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Kofi Annan to Meet Kenyan Leaders Monday

By Peter Clottey
05 October 2009

Former United Nations Secretary General Kofi Annan is scheduled to hold discussions with Kenyan President Mwai Kibaki and Prime Minister Raila Odinga Monday.

Annan is expected to review the progress made in the implementation of the agreement that ended Kenya's post-election violence.

He was instrumental in bringing about the agreement that led to the formation of Kenya's unity government.

But the government has so far failed to implement many of the reforms recommended in the report, prompting intense local and international criticism.

Koigi Wamwere, a a former Kenyan deputy information minister said that Kenyans are expressing confidence the former U.N Secretary General will put more pressure on the government to fully implement the much needed reforms.

"Most Kenyans feel that the subject of debate between Kofi Annan and the prime minister and the president will probably be the question of whatever progress we may have made in regards to ending impunity in this country and implementing reform in general," Wamwere said.

He said the subject of the arrival in Kenya of the International Criminal Court's chief prosecutor could be considered during today's discussions.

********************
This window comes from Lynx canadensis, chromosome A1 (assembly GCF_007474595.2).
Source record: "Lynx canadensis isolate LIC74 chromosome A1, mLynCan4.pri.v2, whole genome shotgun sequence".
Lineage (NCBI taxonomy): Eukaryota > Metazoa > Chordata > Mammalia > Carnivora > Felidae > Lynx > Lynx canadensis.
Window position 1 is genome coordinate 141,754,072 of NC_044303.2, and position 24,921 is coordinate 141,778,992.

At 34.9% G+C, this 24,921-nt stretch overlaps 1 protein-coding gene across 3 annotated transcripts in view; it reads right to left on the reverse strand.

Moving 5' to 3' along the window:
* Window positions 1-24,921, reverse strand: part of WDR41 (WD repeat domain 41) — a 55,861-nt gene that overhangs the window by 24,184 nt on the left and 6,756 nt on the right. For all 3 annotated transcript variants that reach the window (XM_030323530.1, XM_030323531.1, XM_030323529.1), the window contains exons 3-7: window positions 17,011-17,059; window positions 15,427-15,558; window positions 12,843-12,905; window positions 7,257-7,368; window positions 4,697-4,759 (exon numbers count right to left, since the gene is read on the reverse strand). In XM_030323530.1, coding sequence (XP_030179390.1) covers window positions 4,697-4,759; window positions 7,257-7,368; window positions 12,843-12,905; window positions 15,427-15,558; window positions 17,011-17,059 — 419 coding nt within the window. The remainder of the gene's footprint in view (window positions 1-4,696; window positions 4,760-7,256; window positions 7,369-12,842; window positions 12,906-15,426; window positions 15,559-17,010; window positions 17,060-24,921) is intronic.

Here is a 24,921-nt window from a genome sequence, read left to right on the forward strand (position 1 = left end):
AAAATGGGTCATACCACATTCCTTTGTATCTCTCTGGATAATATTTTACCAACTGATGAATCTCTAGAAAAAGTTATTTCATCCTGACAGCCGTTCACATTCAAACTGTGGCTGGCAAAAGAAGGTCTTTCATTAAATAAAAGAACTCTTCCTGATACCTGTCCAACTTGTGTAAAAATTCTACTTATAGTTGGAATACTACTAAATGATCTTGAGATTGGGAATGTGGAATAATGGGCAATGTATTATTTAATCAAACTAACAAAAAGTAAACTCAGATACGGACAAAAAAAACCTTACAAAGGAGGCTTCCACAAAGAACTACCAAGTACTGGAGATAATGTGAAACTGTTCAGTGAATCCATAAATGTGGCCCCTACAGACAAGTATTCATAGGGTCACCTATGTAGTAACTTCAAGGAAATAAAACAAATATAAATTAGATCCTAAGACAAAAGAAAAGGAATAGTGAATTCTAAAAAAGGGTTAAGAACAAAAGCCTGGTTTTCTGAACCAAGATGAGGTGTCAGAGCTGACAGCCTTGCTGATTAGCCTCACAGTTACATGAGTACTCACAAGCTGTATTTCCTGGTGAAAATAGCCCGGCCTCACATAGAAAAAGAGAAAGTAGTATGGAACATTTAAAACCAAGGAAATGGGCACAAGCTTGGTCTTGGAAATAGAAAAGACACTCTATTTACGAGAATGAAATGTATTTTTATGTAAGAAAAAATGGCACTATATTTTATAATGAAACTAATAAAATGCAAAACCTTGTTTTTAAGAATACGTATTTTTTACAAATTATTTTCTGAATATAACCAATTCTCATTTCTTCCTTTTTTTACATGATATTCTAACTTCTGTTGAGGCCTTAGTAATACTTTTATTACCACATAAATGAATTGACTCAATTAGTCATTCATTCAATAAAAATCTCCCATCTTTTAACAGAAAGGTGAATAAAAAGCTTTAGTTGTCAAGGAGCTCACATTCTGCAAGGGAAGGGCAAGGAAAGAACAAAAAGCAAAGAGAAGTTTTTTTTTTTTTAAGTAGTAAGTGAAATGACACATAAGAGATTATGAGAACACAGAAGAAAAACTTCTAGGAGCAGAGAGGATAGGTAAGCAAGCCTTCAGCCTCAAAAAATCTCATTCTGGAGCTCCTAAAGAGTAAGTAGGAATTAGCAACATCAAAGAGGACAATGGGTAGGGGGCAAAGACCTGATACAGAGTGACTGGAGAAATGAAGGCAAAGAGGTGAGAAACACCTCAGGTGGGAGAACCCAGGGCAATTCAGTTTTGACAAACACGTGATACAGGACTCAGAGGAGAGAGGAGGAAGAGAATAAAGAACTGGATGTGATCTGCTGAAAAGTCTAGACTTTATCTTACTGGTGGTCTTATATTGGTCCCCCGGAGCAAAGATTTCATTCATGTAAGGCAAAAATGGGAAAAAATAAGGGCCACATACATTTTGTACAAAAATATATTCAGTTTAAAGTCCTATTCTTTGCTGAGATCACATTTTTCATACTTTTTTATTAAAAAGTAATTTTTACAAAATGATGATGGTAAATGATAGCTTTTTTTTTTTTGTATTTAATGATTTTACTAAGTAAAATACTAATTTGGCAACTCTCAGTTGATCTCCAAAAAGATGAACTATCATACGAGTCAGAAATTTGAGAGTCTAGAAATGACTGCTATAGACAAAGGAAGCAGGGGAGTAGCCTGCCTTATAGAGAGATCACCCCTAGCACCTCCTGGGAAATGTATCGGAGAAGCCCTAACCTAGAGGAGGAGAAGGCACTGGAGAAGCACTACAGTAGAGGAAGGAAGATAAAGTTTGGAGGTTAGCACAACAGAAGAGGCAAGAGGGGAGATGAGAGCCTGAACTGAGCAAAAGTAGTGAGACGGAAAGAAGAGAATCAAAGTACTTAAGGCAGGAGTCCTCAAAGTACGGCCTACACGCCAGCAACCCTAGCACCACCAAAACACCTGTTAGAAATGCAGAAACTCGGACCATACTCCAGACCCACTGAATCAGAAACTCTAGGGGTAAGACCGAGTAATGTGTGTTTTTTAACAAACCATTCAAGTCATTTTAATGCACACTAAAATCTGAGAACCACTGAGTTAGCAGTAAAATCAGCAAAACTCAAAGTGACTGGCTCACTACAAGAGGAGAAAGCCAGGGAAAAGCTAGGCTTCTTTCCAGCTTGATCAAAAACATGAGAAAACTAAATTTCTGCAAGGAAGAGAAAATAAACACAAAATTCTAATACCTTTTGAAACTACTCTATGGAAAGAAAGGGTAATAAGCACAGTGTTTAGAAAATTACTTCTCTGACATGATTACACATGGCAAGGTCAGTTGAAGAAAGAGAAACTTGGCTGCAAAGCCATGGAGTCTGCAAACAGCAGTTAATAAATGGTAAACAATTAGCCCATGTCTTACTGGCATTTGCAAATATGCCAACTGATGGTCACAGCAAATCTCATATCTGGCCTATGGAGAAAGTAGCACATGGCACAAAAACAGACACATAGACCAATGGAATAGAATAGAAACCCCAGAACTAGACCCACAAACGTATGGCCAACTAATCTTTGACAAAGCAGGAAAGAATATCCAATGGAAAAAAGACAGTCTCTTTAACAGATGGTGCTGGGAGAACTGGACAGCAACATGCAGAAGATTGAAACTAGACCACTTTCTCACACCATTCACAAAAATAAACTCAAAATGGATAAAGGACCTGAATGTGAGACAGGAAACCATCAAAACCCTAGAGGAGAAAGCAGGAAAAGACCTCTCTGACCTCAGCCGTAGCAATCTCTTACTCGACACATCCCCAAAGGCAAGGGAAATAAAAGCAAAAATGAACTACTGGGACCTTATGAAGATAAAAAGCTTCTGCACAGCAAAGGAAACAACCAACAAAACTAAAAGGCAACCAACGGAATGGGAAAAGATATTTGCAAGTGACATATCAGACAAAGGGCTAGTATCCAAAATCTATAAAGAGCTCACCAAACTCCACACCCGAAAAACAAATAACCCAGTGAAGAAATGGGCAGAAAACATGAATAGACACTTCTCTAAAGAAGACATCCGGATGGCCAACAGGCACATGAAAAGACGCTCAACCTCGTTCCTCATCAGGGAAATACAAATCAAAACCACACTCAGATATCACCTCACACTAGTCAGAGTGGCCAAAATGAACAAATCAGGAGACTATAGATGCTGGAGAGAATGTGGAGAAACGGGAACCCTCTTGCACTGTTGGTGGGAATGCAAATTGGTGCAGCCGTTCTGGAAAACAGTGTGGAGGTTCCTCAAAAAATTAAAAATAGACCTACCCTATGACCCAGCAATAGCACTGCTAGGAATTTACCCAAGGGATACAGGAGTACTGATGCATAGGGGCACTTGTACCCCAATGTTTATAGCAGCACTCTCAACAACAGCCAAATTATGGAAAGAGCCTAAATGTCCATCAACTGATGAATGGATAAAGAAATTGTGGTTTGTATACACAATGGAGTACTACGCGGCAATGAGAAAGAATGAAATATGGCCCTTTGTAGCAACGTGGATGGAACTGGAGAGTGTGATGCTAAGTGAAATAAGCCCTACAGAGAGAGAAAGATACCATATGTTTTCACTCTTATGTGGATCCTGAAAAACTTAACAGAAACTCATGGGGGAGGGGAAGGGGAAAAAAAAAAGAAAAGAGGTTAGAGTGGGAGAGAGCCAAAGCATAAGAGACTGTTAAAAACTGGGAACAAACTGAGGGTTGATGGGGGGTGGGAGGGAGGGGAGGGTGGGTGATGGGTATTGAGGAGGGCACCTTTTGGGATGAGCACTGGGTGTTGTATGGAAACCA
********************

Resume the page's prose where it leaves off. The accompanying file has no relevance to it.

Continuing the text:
"They would probably be talking about the expected arrival of Louis Moreno Ocampo into the country sometime in the course of this week," he said.

Wamwere said Kenyans want those behind the post-election violence to be punished.

"Kenyans think that the main subject for the meeting should be how we are going to handle the perpetrators of the post-election violence. Whether they are going to be taken to The Hague and when that would be because Kenyans would rather that they are taken to The Hague sooner rather than later," Wamwere said.

He said the unity government seems to be hindering the reforms.

"The fact is that the coalition government has also been a stumbling block to reforms in the sense that it is a government of anti-reformers if you ask me," he said.

Wamwere said it would be "impossible" for the government to implement the reforms stipulated in the agreement.

"When Kofi Annan asked anti-reformers to implement reforms then somehow I think he is making a big error," Wamwere said.

He praised the former U.N secretary general for ensuring punishment for the organizers of the post-election violence.

"As for impunity, Kofi Annan has worked very hard to give the Kenyan government time to establish a local tribunal that could (put on trial) the perpetrators," he said.

Wamwere also said that Ocampo's arrival could further put pressure on the coalition government to address the issue of impunity.

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